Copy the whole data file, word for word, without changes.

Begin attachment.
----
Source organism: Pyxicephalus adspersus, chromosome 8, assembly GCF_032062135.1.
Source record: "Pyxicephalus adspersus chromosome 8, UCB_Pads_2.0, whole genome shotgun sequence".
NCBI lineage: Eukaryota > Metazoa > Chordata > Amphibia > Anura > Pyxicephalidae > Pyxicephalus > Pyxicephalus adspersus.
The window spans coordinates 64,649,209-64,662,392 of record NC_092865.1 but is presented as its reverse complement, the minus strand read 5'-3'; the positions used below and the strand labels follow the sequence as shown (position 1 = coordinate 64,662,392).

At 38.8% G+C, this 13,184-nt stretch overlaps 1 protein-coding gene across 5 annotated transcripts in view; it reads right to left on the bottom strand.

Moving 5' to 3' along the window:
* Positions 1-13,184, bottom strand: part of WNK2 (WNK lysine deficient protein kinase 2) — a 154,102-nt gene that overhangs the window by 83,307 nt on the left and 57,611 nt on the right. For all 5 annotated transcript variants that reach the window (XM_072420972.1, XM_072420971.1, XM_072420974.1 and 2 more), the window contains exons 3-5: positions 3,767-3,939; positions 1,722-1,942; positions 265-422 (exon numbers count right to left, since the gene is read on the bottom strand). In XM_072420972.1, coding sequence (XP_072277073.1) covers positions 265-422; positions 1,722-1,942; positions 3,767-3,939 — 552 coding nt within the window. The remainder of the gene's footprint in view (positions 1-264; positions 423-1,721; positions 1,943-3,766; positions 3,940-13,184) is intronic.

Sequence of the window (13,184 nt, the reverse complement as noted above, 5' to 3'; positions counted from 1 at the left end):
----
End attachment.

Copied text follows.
Source organism: Pyxicephalus adspersus, chromosome 8, assembly GCF_032062135.1.
Source record: "Pyxicephalus adspersus chromosome 8, UCB_Pads_2.0, whole genome shotgun sequence".
NCBI lineage: Eukaryota > Metazoa > Chordata > Amphibia > Anura > Pyxicephalidae > Pyxicephalus > Pyxicephalus adspersus.
The window spans coordinates 64,649,209-64,662,392 of record NC_092865.1 but is presented as its reverse complement, the minus strand read 5'-3'; the positions used below and the strand labels follow the sequence as shown (position 1 = coordinate 64,662,392).

At 38.8% G+C, this 13,184-nt stretch overlaps 1 protein-coding gene across 5 annotated transcripts in view; it reads right to left on the bottom strand.

Moving 5' to 3' along the window:
* Positions 1-13,184, bottom strand: part of WNK2 (WNK lysine deficient protein kinase 2) — a 154,102-nt gene that overhangs the window by 83,307 nt on the left and 57,611 nt on the right. For all 5 annotated transcript variants that reach the window (XM_072420972.1, XM_072420971.1, XM_072420974.1 and 2 more), the window contains exons 3-5: positions 3,767-3,939; positions 1,722-1,942; positions 265-422 (exon numbers count right to left, since the gene is read on the bottom strand). In XM_072420972.1, coding sequence (XP_072277073.1) covers positions 265-422; positions 1,722-1,942; positions 3,767-3,939 — 552 coding nt within the window. The remainder of the gene's footprint in view (positions 1-264; positions 423-1,721; positions 1,943-3,766; positions 3,940-13,184) is intronic.

Sequence of the window (13,184 nt, the reverse complement as noted above, 5' to 3'; positions counted from 1 at the left end):